Columbia Vista Corporation may be Clark County’s last remaining saw mill, but it certainly isn’t your run of the mill workplace. That’s because owners Bob and Sharon Lewis have worked hard to carve out a solid set of business philosophies. Central to all their efforts is their company’s core value of investing in individuals to allow each person to grow and achieve their maximum potential.

The real transformation began when they asked their staff to participate in the creation of quality management systems and environmental standards. Almost immediately, a cultural shift took place. Every employee knew their role and its contribution to the entire organization. It led Bob and Sharon to offer more opportunities to their employees and even apply similar strategies to their philanthropy. Watch how their inspiring story unfolded.

As you can see, financial literacy classes, tuition reimbursement, forgivable home loans and corporate scholarships helped their employees see themselves as more than just a staff member. They felt valued as people, neighbors and friends.

The Lewises have since transferred these lessons to their strong support for local organizations. Sharon spent 9 years on the board of the Humane Society for Southwest Washington, helping to guide the organization through a major leadership transition and capital campaign. The two of them have also collectively served more than 15 years as board members of the Boys and Girls Clubs of Southwest Washington. Here, their leadership and giving has funded pressing needs like transportation improvements and also established a scholarship fund at the Community Foundation that supports club members as they take their next steps beyond high school.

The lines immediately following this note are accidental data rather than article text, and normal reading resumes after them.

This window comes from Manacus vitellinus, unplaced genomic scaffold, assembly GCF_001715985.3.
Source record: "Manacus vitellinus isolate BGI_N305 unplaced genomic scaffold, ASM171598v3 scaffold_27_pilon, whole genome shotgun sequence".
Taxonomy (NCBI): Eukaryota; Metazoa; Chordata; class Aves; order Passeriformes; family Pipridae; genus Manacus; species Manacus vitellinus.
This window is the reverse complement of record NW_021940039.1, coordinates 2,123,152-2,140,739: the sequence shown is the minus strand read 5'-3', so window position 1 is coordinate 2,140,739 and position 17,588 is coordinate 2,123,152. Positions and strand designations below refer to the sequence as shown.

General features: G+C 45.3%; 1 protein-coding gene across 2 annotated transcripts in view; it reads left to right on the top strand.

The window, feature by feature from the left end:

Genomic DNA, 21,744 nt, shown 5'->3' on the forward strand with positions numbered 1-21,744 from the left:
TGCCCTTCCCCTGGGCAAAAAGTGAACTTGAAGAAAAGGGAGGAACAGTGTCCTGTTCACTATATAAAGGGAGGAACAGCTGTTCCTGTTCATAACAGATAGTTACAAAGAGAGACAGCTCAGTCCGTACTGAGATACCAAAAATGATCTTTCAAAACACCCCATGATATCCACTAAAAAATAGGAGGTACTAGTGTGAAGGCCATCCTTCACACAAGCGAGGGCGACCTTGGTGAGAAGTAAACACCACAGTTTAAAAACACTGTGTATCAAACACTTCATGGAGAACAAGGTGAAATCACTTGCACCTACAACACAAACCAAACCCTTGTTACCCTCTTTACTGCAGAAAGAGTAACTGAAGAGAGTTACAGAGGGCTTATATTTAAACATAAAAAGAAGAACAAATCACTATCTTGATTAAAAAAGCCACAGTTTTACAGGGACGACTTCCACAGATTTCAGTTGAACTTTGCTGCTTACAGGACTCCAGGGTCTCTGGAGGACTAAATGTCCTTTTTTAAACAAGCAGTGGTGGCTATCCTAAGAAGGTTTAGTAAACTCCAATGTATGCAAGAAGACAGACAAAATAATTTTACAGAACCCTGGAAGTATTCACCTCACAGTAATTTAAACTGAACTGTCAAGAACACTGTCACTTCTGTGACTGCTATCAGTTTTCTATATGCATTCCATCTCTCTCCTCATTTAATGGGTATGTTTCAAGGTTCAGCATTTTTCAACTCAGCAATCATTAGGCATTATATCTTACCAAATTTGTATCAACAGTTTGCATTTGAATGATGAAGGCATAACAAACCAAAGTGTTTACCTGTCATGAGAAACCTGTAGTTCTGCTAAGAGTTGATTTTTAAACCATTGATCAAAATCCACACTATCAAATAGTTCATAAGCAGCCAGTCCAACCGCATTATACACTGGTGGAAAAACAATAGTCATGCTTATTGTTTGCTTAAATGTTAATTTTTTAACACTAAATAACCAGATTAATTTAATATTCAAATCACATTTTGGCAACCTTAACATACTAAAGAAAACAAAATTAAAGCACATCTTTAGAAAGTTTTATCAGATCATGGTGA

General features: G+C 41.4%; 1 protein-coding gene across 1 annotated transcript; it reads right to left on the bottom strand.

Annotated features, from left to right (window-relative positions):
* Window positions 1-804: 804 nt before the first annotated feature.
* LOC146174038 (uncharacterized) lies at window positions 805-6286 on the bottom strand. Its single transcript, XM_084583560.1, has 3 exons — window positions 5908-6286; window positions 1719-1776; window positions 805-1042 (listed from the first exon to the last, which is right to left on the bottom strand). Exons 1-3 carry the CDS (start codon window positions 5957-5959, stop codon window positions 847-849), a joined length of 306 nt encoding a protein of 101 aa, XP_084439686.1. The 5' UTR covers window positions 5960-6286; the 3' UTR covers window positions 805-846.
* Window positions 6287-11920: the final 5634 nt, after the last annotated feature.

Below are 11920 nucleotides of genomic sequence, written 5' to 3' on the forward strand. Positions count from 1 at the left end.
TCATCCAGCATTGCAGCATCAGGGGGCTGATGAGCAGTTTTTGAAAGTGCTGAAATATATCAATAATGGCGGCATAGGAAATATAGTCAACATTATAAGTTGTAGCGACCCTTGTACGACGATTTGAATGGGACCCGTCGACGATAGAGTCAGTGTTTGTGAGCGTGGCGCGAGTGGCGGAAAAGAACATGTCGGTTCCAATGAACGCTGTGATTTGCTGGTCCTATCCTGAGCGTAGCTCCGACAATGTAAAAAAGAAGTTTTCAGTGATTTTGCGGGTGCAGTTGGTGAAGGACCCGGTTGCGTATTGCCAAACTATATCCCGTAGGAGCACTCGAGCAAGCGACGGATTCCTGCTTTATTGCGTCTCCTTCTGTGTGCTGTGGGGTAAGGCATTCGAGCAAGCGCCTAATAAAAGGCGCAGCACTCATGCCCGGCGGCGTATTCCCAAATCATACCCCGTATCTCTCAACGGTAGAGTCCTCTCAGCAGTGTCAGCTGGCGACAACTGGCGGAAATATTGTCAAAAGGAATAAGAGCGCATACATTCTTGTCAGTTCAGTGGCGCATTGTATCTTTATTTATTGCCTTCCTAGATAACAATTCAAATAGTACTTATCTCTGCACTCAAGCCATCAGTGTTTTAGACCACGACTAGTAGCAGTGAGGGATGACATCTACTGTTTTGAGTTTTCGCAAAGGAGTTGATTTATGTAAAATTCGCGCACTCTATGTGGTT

By backing up their financial support with solid leadership, personal connections and unique expertise, they have gone beyond just giving. And, as Bob stated in the video, anyone can accomplish this type of giving at any level. It begins by aligning your philanthropic focus with your unique passions, skills and strengths.

For Bob and Sharon, this meant applying their connections, leadership and business savvy to local nonprofit boards. It also meant becoming champions for organizations that provide life-changing opportunities to those who need them most. For an artist, going beyond the give might involve teaching educational classes at a local arts organization. For a biologist with knowledge of habitat restoration, it might mean finding an environmental organization and offering project or program support.

No matter the cause, we as citizens must do more than give financially if we want to create lasting impact in our community. We must show our commitment not only through the ways we choose to direct our dollars but also by lending our knowledge, extending our leadership, and positioning ourselves behind people, families and organizations in need.

When we do this, we redefine what it means to give. We become catalysts for change.